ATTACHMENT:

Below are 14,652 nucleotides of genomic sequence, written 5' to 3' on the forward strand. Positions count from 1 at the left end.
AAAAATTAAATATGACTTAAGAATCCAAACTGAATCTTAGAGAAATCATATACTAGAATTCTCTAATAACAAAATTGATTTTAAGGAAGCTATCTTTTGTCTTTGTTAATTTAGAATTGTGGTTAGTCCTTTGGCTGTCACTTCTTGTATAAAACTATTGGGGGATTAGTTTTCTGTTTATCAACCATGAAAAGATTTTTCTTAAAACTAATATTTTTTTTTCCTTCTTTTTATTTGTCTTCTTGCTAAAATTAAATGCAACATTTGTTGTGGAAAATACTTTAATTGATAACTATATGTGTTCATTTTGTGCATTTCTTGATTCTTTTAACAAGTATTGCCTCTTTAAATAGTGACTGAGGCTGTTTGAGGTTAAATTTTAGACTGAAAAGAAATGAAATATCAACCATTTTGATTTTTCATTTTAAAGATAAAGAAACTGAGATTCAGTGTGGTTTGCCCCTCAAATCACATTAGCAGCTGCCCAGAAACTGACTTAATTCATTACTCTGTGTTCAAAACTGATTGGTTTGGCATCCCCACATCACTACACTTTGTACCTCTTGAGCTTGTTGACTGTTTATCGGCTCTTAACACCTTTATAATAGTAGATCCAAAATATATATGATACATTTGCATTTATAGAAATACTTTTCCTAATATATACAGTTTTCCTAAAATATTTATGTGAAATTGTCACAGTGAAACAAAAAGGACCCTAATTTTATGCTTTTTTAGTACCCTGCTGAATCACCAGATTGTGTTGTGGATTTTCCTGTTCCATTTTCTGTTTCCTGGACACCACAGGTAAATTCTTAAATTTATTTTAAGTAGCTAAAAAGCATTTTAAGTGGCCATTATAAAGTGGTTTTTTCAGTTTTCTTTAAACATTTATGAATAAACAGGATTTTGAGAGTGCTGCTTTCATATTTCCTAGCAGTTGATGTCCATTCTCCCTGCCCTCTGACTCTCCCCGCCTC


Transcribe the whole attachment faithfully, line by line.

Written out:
Below are 14,652 nucleotides of genomic sequence, written 5' to 3' on the forward strand. Positions count from 1 at the left end.
AAAAATTAAATATGACTTAAGAATCCAAACTGAATCTTAGAGAAATCATATACTAGAATTCTCTAATAACAAAATTGATTTTAAGGAAGCTATCTTTTGTCTTTGTTAATTTAGAATTGTGGTTAGTCCTTTGGCTGTCACTTCTTGTATAAAACTATTGGGGGATTAGTTTTCTGTTTATCAACCATGAAAAGATTTTTCTTAAAACTAATATTTTTTTTTCCTTCTTTTTATTTGTCTTCTTGCTAAAATTAAATGCAACATTTGTTGTGGAAAATACTTTAATTGATAACTATATGTGTTCATTTTGTGCATTTCTTGATTCTTTTAACAAGTATTGCCTCTTTAAATAGTGACTGAGGCTGTTTGAGGTTAAATTTTAGACTGAAAAGAAATGAAATATCAACCATTTTGATTTTTCATTTTAAAGATAAAGAAACTGAGATTCAGTGTGGTTTGCCCCTCAAATCACATTAGCAGCTGCCCAGAAACTGACTTAATTCATTACTCTGTGTTCAAAACTGATTGGTTTGGCATCCCCACATCACTACACTTTGTACCTCTTGAGCTTGTTGACTGTTTATCGGCTCTTAACACCTTTATAATAGTAGATCCAAAATATATATGATACATTTGCATTTATAGAAATACTTTTCCTAATATATACAGTTTTCCTAAAATATTTATGTGAAATTGTCACAGTGAAACAAAAAGGACCCTAATTTTATGCTTTTTTAGTACCCTGCTGAATCACCAGATTGTGTTGTGGATTTTCCTGTTCCATTTTCTGTTTCCTGGACACCACAGGTAAATTCTTAAATTTATTTTAAGTAGCTAAAAAGCATTTTAAGTGGCCATTATAAAGTGGTTTTTTCAGTTTTCTTTAAACATTTATGAATAAACAGGATTTTGAGAGTGCTGCTTTCATATTTCCTAGCAGTTGATGTCCATTCTCCCTGCCCTCTGACTCTCCCCGCCTC